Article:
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Huntington to further study traffic calming on busy Woodbury Road

Huntington Town Hall is seen in this undated

Huntington Town Hall is seen in this undated photo. Photo Credit: Carl Corry

Huntington Town Board members have voted to conduct more study of traffic calming measures along Woodbury Road, which has been the subject of complaints about speeding and the scene of fatal accidents.

A study conducted by Uniondale-based Gibbons, Esposito & Boyce Engineers for the town's Department of Transportation and Traffic Safety regarding a 21/2-mile stretch of road from downtown Huntington south to West Pulaski Road was unveiled in June.

The study, approved by the town board last year for $24,818.52, looked at traffic volume, vehicular speed, crash analysis, including high frequency crash locations, traffic signals and pedestrian activity. It recommended doing skid testing of the surface asphalt and designing pavement markings, as well as a plan for rumble strips. The study also suggested analyzing the super-elevation of a curve in the vicinity of 299-301 Woodbury Rd.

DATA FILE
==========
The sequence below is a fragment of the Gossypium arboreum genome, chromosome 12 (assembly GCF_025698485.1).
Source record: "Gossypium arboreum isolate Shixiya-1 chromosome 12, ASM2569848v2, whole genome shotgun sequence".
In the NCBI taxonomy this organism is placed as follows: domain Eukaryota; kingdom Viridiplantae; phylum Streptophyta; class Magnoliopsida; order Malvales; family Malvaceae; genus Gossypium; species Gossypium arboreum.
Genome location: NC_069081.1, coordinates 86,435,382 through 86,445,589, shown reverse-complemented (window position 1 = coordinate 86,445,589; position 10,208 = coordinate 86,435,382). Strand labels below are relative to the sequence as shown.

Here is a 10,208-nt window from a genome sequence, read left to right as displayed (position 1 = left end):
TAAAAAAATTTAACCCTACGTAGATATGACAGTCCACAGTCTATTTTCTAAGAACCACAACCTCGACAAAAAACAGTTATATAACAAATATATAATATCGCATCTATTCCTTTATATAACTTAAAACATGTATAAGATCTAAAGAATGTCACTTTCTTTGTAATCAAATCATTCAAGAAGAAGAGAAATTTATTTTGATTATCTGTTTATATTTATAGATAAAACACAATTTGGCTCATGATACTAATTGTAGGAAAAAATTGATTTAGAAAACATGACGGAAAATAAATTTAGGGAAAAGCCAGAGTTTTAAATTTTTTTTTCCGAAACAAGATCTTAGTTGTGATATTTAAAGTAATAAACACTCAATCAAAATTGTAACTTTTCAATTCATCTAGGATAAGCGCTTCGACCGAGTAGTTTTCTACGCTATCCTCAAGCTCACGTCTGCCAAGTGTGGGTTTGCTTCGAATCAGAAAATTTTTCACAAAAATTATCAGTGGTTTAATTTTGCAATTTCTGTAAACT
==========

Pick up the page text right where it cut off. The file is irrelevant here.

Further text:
The town board voted 5-0 Tuesday to pay Gibbons, Esposito & Boyce up to an additional $16,626 for conceptual plans for those recommendations. Town officials said the original contract did not include contingency money for extra engineering services.

Town Board member Susan Berland has been working with the community since last summer, when residents began circulating a petition to encourage traffic improvements that would prevent further accidents.

"When we had the public meeting in June, we went through all the suggestions," Berland said. "Now we need to know exactly where rumble strips should go, exactly where the narrowing goes, where the skid resistance testing should take place."

She said some recommendations of the study -- such as replacing about 88 signs with larger and more reflective signs -- began two weeks ago.

"I think if we do all of these steps, people will see a difference in how people drive on Woodbury Road," Berland said. "The bottom line is how fast are they driving and why are they driving that fast. I firmly believe if we put these traffic calming measures in place it will make a significant difference."

The issue was raised in part by Marilyn McDermott, who said she moved into a house on the busy thoroughfare in February 2013, four months before a motorcyclist was killed outside her home.

"Whatever small steps we can take at this point will help to stop people from dying and preventing more accidents," she said.


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